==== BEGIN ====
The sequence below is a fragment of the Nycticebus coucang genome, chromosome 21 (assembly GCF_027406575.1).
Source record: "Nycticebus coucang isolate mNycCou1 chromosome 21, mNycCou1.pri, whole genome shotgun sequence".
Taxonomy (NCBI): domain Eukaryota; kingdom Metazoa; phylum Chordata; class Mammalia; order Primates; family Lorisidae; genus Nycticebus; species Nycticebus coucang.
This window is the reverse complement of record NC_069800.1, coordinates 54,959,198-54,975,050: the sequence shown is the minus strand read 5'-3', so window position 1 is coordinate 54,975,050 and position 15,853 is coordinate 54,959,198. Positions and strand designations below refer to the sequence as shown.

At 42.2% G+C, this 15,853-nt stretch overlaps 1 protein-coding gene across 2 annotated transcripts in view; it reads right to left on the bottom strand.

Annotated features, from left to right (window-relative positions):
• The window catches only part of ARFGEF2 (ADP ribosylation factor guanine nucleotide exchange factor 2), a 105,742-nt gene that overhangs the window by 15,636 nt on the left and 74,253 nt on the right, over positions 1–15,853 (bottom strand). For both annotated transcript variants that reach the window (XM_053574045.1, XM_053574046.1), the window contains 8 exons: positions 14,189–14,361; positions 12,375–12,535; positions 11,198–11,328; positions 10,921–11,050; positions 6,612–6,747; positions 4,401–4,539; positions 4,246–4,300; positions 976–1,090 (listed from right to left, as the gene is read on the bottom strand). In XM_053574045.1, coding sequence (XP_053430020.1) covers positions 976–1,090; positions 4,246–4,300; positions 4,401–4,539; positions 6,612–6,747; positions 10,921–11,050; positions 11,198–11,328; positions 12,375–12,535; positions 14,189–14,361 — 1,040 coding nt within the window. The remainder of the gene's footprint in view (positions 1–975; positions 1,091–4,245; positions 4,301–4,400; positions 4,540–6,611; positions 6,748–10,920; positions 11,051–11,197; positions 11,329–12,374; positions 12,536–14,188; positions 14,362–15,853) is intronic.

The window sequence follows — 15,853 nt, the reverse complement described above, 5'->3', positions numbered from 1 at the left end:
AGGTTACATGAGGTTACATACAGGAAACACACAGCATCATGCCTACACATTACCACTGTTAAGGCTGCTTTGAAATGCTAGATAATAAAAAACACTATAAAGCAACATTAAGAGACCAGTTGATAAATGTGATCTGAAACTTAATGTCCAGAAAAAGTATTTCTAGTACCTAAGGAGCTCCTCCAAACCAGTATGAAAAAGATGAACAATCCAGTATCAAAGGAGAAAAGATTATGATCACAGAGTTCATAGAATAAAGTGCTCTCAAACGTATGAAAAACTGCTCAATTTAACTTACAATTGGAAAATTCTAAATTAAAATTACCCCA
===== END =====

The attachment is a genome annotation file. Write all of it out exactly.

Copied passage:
The sequence below is a fragment of the Nycticebus coucang genome, chromosome 21 (assembly GCF_027406575.1).
Source record: "Nycticebus coucang isolate mNycCou1 chromosome 21, mNycCou1.pri, whole genome shotgun sequence".
Taxonomy (NCBI): domain Eukaryota; kingdom Metazoa; phylum Chordata; class Mammalia; order Primates; family Lorisidae; genus Nycticebus; species Nycticebus coucang.
This window is the reverse complement of record NC_069800.1, coordinates 54,959,198-54,975,050: the sequence shown is the minus strand read 5'-3', so window position 1 is coordinate 54,975,050 and position 15,853 is coordinate 54,959,198. Positions and strand designations below refer to the sequence as shown.

At 42.2% G+C, this 15,853-nt stretch overlaps 1 protein-coding gene across 2 annotated transcripts in view; it reads right to left on the bottom strand.

Annotated features, from left to right (window-relative positions):
• The window catches only part of ARFGEF2 (ADP ribosylation factor guanine nucleotide exchange factor 2), a 105,742-nt gene that overhangs the window by 15,636 nt on the left and 74,253 nt on the right, over positions 1–15,853 (bottom strand). For both annotated transcript variants that reach the window (XM_053574045.1, XM_053574046.1), the window contains 8 exons: positions 14,189–14,361; positions 12,375–12,535; positions 11,198–11,328; positions 10,921–11,050; positions 6,612–6,747; positions 4,401–4,539; positions 4,246–4,300; positions 976–1,090 (listed from right to left, as the gene is read on the bottom strand). In XM_053574045.1, coding sequence (XP_053430020.1) covers positions 976–1,090; positions 4,246–4,300; positions 4,401–4,539; positions 6,612–6,747; positions 10,921–11,050; positions 11,198–11,328; positions 12,375–12,535; positions 14,189–14,361 — 1,040 coding nt within the window. The remainder of the gene's footprint in view (positions 1–975; positions 1,091–4,245; positions 4,301–4,400; positions 4,540–6,611; positions 6,748–10,920; positions 11,051–11,197; positions 11,329–12,374; positions 12,536–14,188; positions 14,362–15,853) is intronic.

The window sequence follows — 15,853 nt, the reverse complement described above, 5'->3', positions numbered from 1 at the left end:
AGGTTACATGAGGTTACATACAGGAAACACACAGCATCATGCCTACACATTACCACTGTTAAGGCTGCTTTGAAATGCTAGATAATAAAAAACACTATAAAGCAACATTAAGAGACCAGTTGATAAATGTGATCTGAAACTTAATGTCCAGAAAAAGTATTTCTAGTACCTAAGGAGCTCCTCCAAACCAGTATGAAAAAGATGAACAATCCAGTATCAAAGGAGAAAAGATTATGATCACAGAGTTCATAGAATAAAGTGCTCTCAAACGTATGAAAAACTGCTCAATTTAACTTACAATTGGAAAATTCTAAATTAAAATTACCCCA